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How Will People Charge Electric Cars If They Dont Have A Driveway

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 I would like to ask the good people of Sheffield the following question.

I would like to buy an electric car but sadly i do not have a driveway on my council bought house so i cannot charge it on my property. 

I dont think i will be allowed to trail a cable over a public walkway because that would be a trip hazzard.

I  rent a council garage though and i was wondering if the council will be fitting them in the garages  that they rent to people or grant permission for one to be fitted.

Also will the council be providing charge points in council estate parking areas or again grant permission for them to be put there.

I ask these questions as it is not going to be long now before we say goodbuy to petrol and diesel vehicles and im sure there are a lot of people in Sheffield who prefer driving a vehicle instead of walking , cycling and catching a bus.  And without creating a two tier society with the people who have driveways and the ones who dont.

I know there will be some people who will say it will keep you fit to walk cycle ect , but i keep fit by running weight lifting and boxing. I just do not want the choice being taken away from me not to be able to drive a electric car just because i dont have my own driveway to charge it on.  

 

Thanks for reading :)    

 

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Hmmm... :huh:


... why not get a portable diesel generator and charge it from that? :confused:

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Even those who do have driveways don't necessarily have any accessible electrical sockets.

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To answer the short-term context of your question; with great difficulty. I don't know the exact rules in the UK/Sheffield right now, but you are right that trailing a cable over the pavement is at best a hazard that pedestrians - not least those with mobility issues - could do without, and at worst is illegal. Hopefully some people on this forum can give you some advice from their own experience but I would encourage you to speak directly with the Council. It would be a good exercise in getting the council to clarify their position on this if more people ask the question...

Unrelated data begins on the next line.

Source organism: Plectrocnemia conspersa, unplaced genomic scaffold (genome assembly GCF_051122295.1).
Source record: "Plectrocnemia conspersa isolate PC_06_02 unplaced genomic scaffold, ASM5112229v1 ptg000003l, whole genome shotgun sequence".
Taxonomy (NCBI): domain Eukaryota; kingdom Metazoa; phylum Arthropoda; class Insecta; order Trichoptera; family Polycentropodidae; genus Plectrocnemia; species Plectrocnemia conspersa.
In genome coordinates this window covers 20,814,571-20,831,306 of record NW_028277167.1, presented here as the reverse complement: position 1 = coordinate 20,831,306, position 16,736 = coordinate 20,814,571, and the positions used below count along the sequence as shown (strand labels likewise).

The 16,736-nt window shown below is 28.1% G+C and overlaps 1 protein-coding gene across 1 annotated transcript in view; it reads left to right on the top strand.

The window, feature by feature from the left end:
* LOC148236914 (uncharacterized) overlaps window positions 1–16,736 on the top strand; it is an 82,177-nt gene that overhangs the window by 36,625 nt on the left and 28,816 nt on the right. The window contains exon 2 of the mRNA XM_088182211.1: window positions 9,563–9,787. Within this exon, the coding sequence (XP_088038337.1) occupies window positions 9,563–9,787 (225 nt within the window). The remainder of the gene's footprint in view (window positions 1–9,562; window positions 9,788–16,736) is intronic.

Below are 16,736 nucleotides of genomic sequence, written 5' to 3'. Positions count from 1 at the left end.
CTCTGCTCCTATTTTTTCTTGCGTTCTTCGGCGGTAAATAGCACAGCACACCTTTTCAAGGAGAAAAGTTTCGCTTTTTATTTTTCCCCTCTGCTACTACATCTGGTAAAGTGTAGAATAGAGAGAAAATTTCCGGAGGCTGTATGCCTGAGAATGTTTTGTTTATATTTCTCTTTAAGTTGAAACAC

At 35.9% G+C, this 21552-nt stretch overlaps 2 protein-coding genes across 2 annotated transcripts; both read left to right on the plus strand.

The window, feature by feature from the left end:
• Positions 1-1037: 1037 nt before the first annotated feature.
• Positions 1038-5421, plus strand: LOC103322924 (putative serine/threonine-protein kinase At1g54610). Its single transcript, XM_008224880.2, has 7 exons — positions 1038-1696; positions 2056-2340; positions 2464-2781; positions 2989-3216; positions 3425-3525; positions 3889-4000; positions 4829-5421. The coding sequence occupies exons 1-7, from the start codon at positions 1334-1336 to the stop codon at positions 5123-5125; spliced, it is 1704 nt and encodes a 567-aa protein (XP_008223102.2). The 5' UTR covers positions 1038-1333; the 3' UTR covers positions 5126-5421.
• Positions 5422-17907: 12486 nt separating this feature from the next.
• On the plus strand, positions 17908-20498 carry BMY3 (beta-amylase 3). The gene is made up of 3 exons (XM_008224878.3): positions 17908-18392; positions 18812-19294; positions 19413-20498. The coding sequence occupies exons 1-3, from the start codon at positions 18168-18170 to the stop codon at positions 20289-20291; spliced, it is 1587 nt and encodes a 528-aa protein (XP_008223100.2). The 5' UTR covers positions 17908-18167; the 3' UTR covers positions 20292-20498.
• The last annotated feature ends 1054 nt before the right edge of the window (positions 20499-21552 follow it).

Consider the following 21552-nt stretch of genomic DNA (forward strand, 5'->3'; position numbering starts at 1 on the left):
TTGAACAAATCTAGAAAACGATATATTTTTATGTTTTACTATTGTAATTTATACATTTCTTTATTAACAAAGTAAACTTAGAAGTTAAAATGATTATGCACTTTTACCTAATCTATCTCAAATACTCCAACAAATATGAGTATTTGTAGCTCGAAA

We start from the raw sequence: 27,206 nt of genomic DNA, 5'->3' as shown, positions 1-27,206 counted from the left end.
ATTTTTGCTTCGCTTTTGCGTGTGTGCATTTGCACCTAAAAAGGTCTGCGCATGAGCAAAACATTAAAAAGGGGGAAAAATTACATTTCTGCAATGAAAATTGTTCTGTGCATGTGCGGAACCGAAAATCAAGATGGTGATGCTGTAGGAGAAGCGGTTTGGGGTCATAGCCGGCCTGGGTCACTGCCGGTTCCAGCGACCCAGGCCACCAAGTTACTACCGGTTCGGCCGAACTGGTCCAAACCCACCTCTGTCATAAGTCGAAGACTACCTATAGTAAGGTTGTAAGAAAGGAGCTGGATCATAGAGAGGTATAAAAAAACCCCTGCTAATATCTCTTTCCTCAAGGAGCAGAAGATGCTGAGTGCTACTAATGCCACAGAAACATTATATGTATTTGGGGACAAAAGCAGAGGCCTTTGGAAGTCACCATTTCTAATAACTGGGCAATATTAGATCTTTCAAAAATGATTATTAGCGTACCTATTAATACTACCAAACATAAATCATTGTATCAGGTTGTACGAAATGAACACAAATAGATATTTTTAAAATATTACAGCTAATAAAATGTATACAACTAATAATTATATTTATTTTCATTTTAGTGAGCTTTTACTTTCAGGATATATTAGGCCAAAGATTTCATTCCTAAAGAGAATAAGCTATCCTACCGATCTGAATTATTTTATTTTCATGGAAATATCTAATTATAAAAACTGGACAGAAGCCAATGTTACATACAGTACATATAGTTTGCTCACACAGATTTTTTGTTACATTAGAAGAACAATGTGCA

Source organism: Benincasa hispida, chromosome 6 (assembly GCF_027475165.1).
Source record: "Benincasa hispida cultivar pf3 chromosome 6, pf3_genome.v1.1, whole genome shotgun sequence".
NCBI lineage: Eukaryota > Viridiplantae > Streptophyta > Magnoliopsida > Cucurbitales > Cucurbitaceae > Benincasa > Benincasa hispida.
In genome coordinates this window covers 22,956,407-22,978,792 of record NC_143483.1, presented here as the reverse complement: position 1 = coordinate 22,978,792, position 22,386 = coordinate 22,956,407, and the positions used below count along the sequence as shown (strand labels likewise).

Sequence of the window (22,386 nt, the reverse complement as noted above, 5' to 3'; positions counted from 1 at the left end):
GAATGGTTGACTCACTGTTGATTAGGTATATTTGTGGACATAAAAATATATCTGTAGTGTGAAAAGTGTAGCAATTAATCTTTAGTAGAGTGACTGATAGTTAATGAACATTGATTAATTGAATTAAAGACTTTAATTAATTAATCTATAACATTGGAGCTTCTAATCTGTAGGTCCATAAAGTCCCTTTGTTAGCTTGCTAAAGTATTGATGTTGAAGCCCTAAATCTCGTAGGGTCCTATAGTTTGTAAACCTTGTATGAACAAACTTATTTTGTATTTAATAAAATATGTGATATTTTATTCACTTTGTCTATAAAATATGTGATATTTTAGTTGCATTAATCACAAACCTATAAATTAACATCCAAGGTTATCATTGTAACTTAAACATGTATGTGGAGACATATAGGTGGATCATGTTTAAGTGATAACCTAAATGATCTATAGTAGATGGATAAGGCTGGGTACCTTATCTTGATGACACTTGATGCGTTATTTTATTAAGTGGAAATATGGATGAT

To answer the long-term context of your question; I don't see why people think the refueling of electric cars en mass will be much different to the refueling of petrol & diesel cars?

 

Very, very few people fill their cars up with petrol & diesel at home. As more electric cars hit our streets over the coming decades, you will see electric fueling stations pop up, just as we have petrol stations. In fact, it's likely that existing petrol stations will themselves adapt in to providing drivers with the fuels they need for their cars. You charge your electric car up at the station, drive around, and before you run out of juice you make sure you visit the station again. Just as you do now with petrol.

 

There are already electric charging points appearing in both Sheffield and other cities. By 2030, trailing a cable from your house to your car every night will probably not be necessary, driveway or not.

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Posted (edited)

The OP raises a very good question and one which I often think myself whenever I see MPs, do-gooders and celebrities spouting their grandeous statements about some electric car revolution which we all must adhere to immediately.

 

It's the very question I ask myself every time I read some story about proposed government regulations, taxes or other penalties they intend bringing against anyone who dares to drive a petrol or diesel powered vehicle.

 

I see lots of blue sky thinking and fantasyland announcements about this mass infrastructure which is going to suddenly appear out of nothing so everyone can drive an electric car. I see artist impressions of fantastical technology where people can "nip" into a "rapid" fuel station with the "convenience"of being on their way again in ohhh at least less than an hour 🙄  

 

What I do not see is much in the way of a reality check.  The reality that most average joes who are commuting, travelling for work or travelling to a specific place for a specific purpose don't have a convenient 30 minutes or so to sit in a fuelling station or the reality that your average Joe doesn't have a nice underground garage or purposely equipped driveway with a modern charging point readily available.  We then have the question of where is all this extra electricity going to be generated from. If everyone suddenly switches to electric vehicles there are going to be huge surges in consumption particularly overnight when everyone at home is desperately trying to top up their cars.   That electricity has to be generated from something and it's certainly not fairydust.  Are we going to start opening up the coal mines again to make up for it or maybe we going to go nuclear.... perhaps we could litter the Peak District with miles and miles of huge wind farms.... I'm sure that would please the environmental lobby.